A horse in Aitkin County died after contracting a disease that is spread by mosquitos, indicating that mosquitos carrying Eastern equine encephalitis (EEE) are in the area and could also infect people.
The 7-year-old crossbred gelding horse was confirmed to have EEE last week, and before it died it was staggering, had impaired vision and was excessively drooling - all clinical signs of neurological disease, the Minnesota Board of Animal Health said in a news release Thursday.
The horse, who had no history of travel over the past three months, tested negative for other diseases, including rabies, West Nile virus encephalitis and Western equine encephalitis, the release noted. It was last vaccinated for EEE 18 months ago.
“The diseases EEE, WEE, and WNV in horses can be limited through vaccination protocols and decreased exposure to mosquitoes,” Board Senior Veterinarian Dr. Brian Hoefs said in a news release Thursday. “While COVID-19 has restricted many equine related activities, it is imperative to be vigilant about annual preventative care, including core vaccinations. We encourage all horse owners to work with their veterinarians to develop strategies for preventing EEE/WEE/WNV exposure and illness in their horses.”
On the property where the horse lives there are at least 11 other horses, who all appear healthy and have since received initial vaccinations for EEE/WEE/WNV with boosters pending, the release said.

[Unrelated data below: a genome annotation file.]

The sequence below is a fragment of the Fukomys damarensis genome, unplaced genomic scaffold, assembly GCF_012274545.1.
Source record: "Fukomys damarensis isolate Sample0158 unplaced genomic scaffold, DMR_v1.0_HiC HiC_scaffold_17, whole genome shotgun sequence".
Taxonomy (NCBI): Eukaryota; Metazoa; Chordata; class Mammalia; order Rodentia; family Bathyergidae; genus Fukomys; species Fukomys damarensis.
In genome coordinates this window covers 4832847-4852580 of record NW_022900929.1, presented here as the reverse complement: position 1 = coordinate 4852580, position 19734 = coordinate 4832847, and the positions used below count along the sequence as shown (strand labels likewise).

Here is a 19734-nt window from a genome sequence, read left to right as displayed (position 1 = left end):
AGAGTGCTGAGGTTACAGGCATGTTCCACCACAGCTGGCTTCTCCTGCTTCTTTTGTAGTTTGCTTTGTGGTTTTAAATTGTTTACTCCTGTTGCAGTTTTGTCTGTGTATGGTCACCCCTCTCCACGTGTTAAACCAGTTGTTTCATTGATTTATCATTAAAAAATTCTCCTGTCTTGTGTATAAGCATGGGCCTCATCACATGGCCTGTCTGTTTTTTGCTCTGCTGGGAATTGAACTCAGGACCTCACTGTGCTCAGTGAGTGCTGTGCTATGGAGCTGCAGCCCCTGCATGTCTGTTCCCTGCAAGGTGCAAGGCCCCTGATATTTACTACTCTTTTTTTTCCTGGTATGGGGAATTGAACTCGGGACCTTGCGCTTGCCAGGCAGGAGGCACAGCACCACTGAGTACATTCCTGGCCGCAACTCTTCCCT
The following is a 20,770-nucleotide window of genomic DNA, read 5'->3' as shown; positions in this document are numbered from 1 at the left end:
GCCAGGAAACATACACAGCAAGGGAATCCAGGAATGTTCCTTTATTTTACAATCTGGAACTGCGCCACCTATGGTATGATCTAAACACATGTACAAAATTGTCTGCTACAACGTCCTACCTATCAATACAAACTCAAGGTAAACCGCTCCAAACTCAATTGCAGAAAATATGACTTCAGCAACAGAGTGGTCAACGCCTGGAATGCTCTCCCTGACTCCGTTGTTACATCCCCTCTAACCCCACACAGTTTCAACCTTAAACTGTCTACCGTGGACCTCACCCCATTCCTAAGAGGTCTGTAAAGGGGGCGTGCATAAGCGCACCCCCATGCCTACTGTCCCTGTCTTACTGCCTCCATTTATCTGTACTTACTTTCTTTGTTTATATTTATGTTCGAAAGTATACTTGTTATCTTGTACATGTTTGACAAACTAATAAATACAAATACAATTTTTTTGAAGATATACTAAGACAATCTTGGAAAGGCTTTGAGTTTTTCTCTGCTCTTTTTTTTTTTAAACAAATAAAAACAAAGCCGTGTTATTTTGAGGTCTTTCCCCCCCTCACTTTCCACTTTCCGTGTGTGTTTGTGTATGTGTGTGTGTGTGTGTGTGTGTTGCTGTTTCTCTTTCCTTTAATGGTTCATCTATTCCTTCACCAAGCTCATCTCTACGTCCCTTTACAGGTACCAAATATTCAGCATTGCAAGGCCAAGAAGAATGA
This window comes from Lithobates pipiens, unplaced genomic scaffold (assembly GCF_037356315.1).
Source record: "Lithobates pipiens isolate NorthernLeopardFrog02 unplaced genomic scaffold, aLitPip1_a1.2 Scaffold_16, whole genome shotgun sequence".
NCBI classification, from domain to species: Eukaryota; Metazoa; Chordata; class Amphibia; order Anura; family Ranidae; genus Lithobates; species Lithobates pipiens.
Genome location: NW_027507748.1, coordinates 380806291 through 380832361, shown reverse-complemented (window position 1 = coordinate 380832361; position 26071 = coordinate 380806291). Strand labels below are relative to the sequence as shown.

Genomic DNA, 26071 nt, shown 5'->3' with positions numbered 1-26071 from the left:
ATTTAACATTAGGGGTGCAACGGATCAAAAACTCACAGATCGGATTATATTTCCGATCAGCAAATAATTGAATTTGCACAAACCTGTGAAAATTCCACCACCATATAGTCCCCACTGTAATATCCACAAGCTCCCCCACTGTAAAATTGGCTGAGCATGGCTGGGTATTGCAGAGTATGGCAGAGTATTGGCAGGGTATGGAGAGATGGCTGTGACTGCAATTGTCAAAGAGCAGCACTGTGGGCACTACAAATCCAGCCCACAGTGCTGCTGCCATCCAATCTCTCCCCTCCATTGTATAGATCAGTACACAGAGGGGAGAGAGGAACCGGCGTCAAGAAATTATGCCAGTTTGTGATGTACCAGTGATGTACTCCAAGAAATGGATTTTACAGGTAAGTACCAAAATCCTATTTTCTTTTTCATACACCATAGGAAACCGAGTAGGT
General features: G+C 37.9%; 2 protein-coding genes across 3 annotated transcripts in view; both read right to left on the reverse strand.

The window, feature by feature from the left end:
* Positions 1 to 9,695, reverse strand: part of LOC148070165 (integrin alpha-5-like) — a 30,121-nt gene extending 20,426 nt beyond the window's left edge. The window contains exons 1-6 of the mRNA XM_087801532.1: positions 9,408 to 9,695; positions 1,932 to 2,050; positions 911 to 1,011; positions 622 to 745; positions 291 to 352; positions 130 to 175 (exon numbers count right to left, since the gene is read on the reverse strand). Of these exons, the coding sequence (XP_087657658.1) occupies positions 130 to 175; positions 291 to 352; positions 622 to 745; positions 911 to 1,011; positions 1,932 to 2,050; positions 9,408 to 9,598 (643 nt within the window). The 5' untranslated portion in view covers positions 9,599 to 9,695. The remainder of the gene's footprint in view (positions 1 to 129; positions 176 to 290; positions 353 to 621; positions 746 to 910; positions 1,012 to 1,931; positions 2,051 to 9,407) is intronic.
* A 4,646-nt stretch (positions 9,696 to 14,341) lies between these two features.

EEE can cause fatal infections in horses, with EEE being fatal in more than 90% of cases. Clinical signs of the virus include fever, lethargy, not eating and walking aimlessly.
EEE and people
EEE, which is primarily transmitted by mosquitoes, can also cause fatal infections in people. (Horses and people are "dead-end hosts," meaning they can't transmit the disease to other horses or people.)
The state animal board says cases of EEE involving horses are a "clear indication" that mosquitos infected with the virus are in the area and can infect humans.
According to the Mayo Clinic, EEE is a rare virus that can cause swelling of the brain, with symptoms typically starting 4-10 days after being bitten by an infected mosquito. Symptoms may include headache, fever, chills and vomiting. Signs and symptoms can worsen to disorientation, seizures and coma and lead to brain damage or, in some cases, death.
The only way to lower your chance of getting EEE is to prevent mosquito bites, especially if you spend time outdoors and in the woods, Mayo says.
Mayo suggests using bug spray with DEET or picaridin, wearing long pants and long-sleeved shirts when outside, emptying standing water from outdoor containers, having screens on windows and doors, and using permethrin to treat clothing as ways to prevent mosquito bites.